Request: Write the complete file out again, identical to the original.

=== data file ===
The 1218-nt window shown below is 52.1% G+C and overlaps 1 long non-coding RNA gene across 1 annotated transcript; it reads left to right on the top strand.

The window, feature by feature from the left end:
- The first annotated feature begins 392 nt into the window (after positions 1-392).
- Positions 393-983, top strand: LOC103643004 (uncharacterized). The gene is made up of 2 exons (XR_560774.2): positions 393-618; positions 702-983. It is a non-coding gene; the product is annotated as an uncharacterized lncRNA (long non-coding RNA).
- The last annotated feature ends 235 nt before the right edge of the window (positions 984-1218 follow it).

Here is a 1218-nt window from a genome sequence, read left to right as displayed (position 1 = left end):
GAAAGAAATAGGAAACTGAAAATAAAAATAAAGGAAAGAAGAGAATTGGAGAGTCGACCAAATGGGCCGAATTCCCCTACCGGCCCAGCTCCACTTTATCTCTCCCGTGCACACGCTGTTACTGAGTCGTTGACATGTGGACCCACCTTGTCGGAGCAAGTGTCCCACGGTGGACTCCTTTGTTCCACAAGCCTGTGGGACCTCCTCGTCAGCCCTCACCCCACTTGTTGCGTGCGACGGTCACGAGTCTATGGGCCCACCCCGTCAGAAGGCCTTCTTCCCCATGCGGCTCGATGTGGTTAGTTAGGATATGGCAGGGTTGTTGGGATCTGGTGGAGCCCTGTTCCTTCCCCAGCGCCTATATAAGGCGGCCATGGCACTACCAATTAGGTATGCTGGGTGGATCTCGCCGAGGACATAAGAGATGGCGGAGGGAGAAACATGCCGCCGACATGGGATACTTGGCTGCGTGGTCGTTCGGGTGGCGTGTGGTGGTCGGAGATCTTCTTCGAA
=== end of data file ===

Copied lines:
The 1218-nt window shown below is 52.1% G+C and overlaps 1 long non-coding RNA gene across 1 annotated transcript; it reads left to right on the top strand.

The window, feature by feature from the left end:
- The first annotated feature begins 392 nt into the window (after positions 1-392).
- Positions 393-983, top strand: LOC103643004 (uncharacterized). The gene is made up of 2 exons (XR_560774.2): positions 393-618; positions 702-983. It is a non-coding gene; the product is annotated as an uncharacterized lncRNA (long non-coding RNA).
- The last annotated feature ends 235 nt before the right edge of the window (positions 984-1218 follow it).

Here is a 1218-nt window from a genome sequence, read left to right as displayed (position 1 = left end):
GAAAGAAATAGGAAACTGAAAATAAAAATAAAGGAAAGAAGAGAATTGGAGAGTCGACCAAATGGGCCGAATTCCCCTACCGGCCCAGCTCCACTTTATCTCTCCCGTGCACACGCTGTTACTGAGTCGTTGACATGTGGACCCACCTTGTCGGAGCAAGTGTCCCACGGTGGACTCCTTTGTTCCACAAGCCTGTGGGACCTCCTCGTCAGCCCTCACCCCACTTGTTGCGTGCGACGGTCACGAGTCTATGGGCCCACCCCGTCAGAAGGCCTTCTTCCCCATGCGGCTCGATGTGGTTAGTTAGGATATGGCAGGGTTGTTGGGATCTGGTGGAGCCCTGTTCCTTCCCCAGCGCCTATATAAGGCGGCCATGGCACTACCAATTAGGTATGCTGGGTGGATCTCGCCGAGGACATAAGAGATGGCGGAGGGAGAAACATGCCGCCGACATGGGATACTTGGCTGCGTGGTCGTTCGGGTGGCGTGTGGTGGTCGGAGATCTTCTTCGAA